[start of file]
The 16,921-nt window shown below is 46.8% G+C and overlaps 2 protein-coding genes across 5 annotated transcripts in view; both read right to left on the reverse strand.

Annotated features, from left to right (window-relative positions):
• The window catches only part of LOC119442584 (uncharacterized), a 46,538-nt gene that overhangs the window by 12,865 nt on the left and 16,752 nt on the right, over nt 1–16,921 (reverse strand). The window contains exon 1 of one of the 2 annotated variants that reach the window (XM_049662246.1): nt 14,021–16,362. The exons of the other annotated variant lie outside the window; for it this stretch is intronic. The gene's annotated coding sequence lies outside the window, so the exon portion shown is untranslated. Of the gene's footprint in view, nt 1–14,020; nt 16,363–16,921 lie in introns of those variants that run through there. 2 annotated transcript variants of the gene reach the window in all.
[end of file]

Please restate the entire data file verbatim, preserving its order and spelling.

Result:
The 16,921-nt window shown below is 46.8% G+C and overlaps 2 protein-coding genes across 5 annotated transcripts in view; both read right to left on the reverse strand.

Annotated features, from left to right (window-relative positions):
• The window catches only part of LOC119442584 (uncharacterized), a 46,538-nt gene that overhangs the window by 12,865 nt on the left and 16,752 nt on the right, over nt 1–16,921 (reverse strand). The window contains exon 1 of one of the 2 annotated variants that reach the window (XM_049662246.1): nt 14,021–16,362. The exons of the other annotated variant lie outside the window; for it this stretch is intronic. The gene's annotated coding sequence lies outside the window, so the exon portion shown is untranslated. Of the gene's footprint in view, nt 1–14,020; nt 16,363–16,921 lie in introns of those variants that run through there. 2 annotated transcript variants of the gene reach the window in all.